3. Finding a confidant.
Having someone at work who you can speak to about rough days can be an emotional life preserver. Sometimes taking a walk to blow off steam (and occasionally cry) with a trusted work colleague can make the difference between a bad day and a horrible one at the office.
By developing some safe relationships, you can be more open than you would be with HR or your boss. And we all know that just having someone who listens to you makes a world of difference when it comes to in emotional stress, anxiety and pain.
4. Keeping my tank fueled.
No more skipping meals to finish a project or forgetting to drink water. I used to survive on one large meal a day and coffee. I was also a marathon runner, and often put in 12-hour days at the office. This no longer works for me. If I go more than four hours without eating, my nausea skyrockets and my energy levels dip dangerously. This isn’t about weight management; it's about fueling a body that is constantly using energy to fight inflammation. Nourish yourself with fiber, fruits, veggies and healthy fats. Drink water and take vitamins. And when you can, cut back on caffeine and alcohol, as they increase estrogen and inflammation. This continues to be a challenge for me, but as time goes by, I can’t ignore the obvious flares that happen after indulging too much. If I don’t have to wake up too early hour next day, happy hour is more manageable.
5. Getting off the denial train (and, maybe, the subway).
Denial is a coping mechanism often utilized in the first several years of chronic illness diagnosis. Accepting the reality of the ‘new you’ is very different from giving up, but the lines can be blurry. Denial can result in overpromising and underdelivering — especially at work. The sooner you can come to terms with fluctuating pain, brain fog and fatigue, the better you can ‘budget’ your time and energy wisely.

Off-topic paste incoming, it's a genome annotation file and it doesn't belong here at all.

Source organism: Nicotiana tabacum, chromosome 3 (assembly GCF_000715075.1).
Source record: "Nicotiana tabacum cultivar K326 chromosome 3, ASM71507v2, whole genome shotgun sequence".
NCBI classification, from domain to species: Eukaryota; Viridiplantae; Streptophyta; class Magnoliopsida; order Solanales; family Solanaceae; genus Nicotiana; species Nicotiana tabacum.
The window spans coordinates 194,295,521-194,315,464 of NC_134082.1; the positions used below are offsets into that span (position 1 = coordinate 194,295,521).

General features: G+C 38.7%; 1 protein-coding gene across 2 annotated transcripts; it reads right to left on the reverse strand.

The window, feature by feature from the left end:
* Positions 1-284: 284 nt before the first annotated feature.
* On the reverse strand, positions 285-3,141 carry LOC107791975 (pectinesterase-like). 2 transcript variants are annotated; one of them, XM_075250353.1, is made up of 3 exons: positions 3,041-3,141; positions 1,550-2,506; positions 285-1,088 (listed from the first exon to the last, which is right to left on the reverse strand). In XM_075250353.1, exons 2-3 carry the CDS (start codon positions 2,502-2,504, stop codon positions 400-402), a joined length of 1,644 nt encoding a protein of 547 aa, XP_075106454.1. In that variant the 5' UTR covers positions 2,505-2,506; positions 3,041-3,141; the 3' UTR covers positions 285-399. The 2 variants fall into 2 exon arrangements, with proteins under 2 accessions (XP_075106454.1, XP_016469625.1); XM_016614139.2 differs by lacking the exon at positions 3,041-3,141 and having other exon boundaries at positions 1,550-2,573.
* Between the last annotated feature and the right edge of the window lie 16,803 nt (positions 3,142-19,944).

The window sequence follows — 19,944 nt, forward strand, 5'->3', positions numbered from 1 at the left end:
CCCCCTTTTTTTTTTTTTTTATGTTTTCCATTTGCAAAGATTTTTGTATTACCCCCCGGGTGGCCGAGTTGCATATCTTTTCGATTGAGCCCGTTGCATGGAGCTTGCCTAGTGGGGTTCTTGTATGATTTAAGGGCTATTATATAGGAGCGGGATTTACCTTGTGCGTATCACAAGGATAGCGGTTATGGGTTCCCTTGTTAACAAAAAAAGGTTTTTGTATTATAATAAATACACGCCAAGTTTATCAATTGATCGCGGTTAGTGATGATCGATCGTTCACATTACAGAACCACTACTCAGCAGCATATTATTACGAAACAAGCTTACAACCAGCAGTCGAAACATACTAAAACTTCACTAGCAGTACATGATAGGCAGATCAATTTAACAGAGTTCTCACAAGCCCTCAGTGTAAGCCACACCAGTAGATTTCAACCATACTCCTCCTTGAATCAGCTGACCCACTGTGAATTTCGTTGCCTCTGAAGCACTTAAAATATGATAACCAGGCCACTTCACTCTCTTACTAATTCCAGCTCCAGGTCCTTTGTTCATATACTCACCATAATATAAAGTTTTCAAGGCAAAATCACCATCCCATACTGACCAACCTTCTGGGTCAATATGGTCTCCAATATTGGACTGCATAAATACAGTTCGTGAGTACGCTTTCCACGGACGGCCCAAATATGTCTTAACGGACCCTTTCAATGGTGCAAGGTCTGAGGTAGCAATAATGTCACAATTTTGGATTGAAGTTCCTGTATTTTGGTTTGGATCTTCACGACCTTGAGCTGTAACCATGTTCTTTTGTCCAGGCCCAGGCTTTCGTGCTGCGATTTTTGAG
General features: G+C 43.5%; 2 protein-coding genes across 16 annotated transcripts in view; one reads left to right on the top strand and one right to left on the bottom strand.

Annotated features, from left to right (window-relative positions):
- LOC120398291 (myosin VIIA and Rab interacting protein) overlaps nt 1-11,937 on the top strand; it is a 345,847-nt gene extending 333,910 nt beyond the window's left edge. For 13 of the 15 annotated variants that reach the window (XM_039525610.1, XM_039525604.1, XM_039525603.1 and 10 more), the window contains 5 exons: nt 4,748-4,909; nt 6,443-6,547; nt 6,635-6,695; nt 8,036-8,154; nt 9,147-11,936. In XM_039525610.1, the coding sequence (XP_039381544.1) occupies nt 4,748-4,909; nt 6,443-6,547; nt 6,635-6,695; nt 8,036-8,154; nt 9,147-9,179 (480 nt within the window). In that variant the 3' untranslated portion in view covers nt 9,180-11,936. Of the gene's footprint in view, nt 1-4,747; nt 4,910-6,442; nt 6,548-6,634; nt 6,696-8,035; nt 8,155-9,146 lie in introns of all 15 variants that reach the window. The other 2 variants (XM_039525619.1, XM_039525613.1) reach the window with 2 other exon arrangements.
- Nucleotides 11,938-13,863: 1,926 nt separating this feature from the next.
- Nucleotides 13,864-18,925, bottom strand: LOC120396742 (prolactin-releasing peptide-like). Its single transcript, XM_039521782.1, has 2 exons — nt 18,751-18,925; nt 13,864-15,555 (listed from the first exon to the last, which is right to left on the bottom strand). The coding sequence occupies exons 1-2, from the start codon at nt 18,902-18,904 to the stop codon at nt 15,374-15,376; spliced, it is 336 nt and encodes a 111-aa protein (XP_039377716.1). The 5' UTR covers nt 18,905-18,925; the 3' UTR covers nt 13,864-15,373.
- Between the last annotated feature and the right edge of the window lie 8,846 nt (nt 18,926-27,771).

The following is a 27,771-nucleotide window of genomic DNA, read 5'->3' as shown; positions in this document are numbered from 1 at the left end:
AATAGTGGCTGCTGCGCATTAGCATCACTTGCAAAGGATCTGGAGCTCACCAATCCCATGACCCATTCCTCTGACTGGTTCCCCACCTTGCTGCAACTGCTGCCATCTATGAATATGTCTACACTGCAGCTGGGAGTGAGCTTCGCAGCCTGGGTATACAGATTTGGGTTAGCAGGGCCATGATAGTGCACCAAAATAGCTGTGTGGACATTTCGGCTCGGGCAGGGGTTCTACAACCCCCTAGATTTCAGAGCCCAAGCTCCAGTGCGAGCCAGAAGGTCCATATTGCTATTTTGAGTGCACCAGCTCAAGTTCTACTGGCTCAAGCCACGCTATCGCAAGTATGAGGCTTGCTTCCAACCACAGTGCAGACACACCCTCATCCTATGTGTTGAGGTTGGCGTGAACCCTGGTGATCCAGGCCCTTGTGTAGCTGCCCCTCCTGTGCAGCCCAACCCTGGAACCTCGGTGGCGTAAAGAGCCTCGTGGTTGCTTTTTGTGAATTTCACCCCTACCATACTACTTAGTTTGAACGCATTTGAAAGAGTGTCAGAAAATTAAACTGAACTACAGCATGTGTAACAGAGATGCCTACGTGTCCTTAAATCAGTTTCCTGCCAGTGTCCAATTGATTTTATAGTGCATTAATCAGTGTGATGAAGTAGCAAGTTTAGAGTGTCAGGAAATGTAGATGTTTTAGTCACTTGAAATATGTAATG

This can mean many things. For me, it can mean taking a cab or uber to work instead of the subway during particularly bad flares. Sure, it costs more. But it also saves me time and energy in the morning. Endometriosis can also cause an impaired immune system, so avoiding public transportation helps keep germs at bay. Let’s be honest, sometimes just standing up can be excruciating, so make things easier for yourself however you can. Little changes add up.
6. Stocking up on anti-nausea medication, heating pads and... extra underwear.
Super plus tampons, pads, and painkillers are probably already a part of your survival kit, but throw some extra clothing in there as well.
Leaks happens to the best of us, even when endometriosis isn’t a factor. But if I had a nickel for every time I had to run out of my office after bleeding all over a chair, I would be retired and probably not writing this article. Save yourself some stress and keep an extra pair of pants and underwear at your desk to avoid wasting an entire workday shopping for new ones (or going home).
7. Giving myself a break (or several).
Endometriosis can often make us feel old and sick. Aches and pains strike multiple body parts. Sitting and standing feels impossible. Sometimes, even breathing hurts. Mentally, brain fog is a common symptom, and staring at a computer screen while struggling with excel documents or tough edits can make me dizzy.
I make an effort to stand up and move around every hour. Whether I am just stretching my legs or walking to the kitchen for a water or tea break, these mini-breaks help me physically and mentally. And I am unapologetic about the days when the only option is my at-home (in-bed) office.
Hopefully, some of these suggestions and tips can help you better manage working with endometriosis. Having a job and an income isn’t only essential for many of us; it is also a privilege. By keeping your health top of mind, you can increase the chances of longevity in your career and avoid burnout.